Mexico News Daily
Some 5,000 members of the Native American Church of Mexico, sometimes called Peyotism, have been fighting to get official recognition from the Mexican government for over three years.
|Los Nuestros Yaquis: The Story of a People's War and a Genocide in Mexico|
In this 60-minute film, the Mexican writer, novelist and political activist Paco Taibo II travels to the territory of the Yaqui Peoples to remember the longest-running armed struggle in Mexico's history.
|United Nation Supports Indigenous Land Rights in Mexico's Mining Plans|
The Costa Rica Star
The United Nation Rapporteur on the Human Rights of Indigenous Peoples, Victoria Tauli, recommended the Mexican government regulate and supervise the activities of mining companies that affect unprotected communities.
|Residents in Rural Mexico Fight for Say in Mining Projects Near Their Land|
Global Press Journal
In many instances, people who live in the vicinity of mining projects are the last to learn about them, and they are rarely informed about the procedures used to extract metals and how this could affect their health, their activities and their properties.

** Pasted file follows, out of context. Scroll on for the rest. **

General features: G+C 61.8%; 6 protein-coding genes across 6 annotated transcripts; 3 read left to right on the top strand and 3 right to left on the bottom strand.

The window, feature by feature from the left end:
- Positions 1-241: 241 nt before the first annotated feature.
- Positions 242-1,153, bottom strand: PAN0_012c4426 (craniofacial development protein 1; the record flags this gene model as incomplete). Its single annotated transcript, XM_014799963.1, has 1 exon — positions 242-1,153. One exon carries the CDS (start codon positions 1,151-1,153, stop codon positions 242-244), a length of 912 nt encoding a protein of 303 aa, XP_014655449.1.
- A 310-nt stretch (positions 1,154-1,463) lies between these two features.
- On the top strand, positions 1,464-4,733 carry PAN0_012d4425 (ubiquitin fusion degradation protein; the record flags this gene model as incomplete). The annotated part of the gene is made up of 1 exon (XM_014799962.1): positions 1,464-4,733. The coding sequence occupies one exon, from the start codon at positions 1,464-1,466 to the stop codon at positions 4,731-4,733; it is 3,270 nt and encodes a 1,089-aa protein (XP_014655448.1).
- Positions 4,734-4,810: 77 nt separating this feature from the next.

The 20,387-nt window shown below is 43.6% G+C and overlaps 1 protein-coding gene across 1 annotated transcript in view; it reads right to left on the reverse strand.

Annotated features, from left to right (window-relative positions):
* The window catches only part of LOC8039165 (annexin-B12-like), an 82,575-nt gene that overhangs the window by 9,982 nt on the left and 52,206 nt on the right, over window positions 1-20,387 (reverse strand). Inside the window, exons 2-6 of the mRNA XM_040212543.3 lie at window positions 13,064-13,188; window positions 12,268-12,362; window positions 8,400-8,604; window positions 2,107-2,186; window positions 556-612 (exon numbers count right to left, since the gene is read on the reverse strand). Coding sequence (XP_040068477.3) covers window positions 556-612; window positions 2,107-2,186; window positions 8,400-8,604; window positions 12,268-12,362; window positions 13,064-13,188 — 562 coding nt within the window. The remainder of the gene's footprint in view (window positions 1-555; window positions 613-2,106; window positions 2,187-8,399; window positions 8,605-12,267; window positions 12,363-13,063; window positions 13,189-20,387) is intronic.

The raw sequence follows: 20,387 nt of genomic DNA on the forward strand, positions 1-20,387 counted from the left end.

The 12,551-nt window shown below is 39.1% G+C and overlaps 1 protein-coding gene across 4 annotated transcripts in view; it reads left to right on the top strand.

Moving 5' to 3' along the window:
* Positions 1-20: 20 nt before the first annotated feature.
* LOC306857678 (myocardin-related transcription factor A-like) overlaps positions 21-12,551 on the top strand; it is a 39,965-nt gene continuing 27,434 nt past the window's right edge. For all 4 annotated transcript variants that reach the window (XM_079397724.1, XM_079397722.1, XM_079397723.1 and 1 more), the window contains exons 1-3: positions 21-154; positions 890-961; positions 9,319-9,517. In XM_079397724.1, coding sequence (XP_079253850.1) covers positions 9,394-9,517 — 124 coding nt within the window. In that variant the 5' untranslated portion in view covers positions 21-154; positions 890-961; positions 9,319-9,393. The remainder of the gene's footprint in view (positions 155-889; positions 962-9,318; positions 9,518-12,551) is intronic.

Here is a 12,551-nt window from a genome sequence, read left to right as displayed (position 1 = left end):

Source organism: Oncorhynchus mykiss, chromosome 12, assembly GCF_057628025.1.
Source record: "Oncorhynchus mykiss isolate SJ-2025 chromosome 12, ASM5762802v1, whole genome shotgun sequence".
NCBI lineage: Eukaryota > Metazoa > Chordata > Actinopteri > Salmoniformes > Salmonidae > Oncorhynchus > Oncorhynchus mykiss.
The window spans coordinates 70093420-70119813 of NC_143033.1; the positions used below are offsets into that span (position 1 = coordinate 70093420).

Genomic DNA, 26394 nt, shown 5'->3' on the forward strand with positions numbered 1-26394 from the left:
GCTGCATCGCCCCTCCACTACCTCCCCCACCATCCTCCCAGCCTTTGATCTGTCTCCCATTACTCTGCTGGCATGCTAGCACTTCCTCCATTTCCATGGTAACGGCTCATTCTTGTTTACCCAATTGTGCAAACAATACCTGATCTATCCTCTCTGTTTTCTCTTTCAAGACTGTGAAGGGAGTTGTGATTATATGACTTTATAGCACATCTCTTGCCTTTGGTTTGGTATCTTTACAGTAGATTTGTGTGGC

|Mexico's Indigenous Candidate to Address Latin American Inequality, Exploitation|
Whoever the Zapatista Army of National Liberation decides to nominate has a long road ahead of her, and a heavy history behind her.
|As Mexico Lauds Telecom Reform, Rural Poor Search for a Connection|
Life is made harder in isolated towns throughout Mexico's rugged interior by a lack of connectivity that complicates everything from education to getting help in medical emergencies.
|An Indigenous Woman Could be a Presidential Candidate Two Years from Now|
In a little less than two years from now when Mexicans go to vote for their next president, it's possible they'll see the name of an indigenous woman on the ballot.
|World's First Week-Long Indigenous Poetry Festival Launches in Mexico|
The world’s first Indigenous poetry festival launched in Mexico Monday, bringing together 80 poets from five continents and 30 languages to celebrate Indigenous knowledge and love for the Mother Earth.
|Zapatistas Renew Demands for Indigenous Unity in Fight Against Capitalist Slavery|
The Zapatistas argued at the 20th anniversary National Indigenous Congress that resource exploitation will ultimately destroy the people.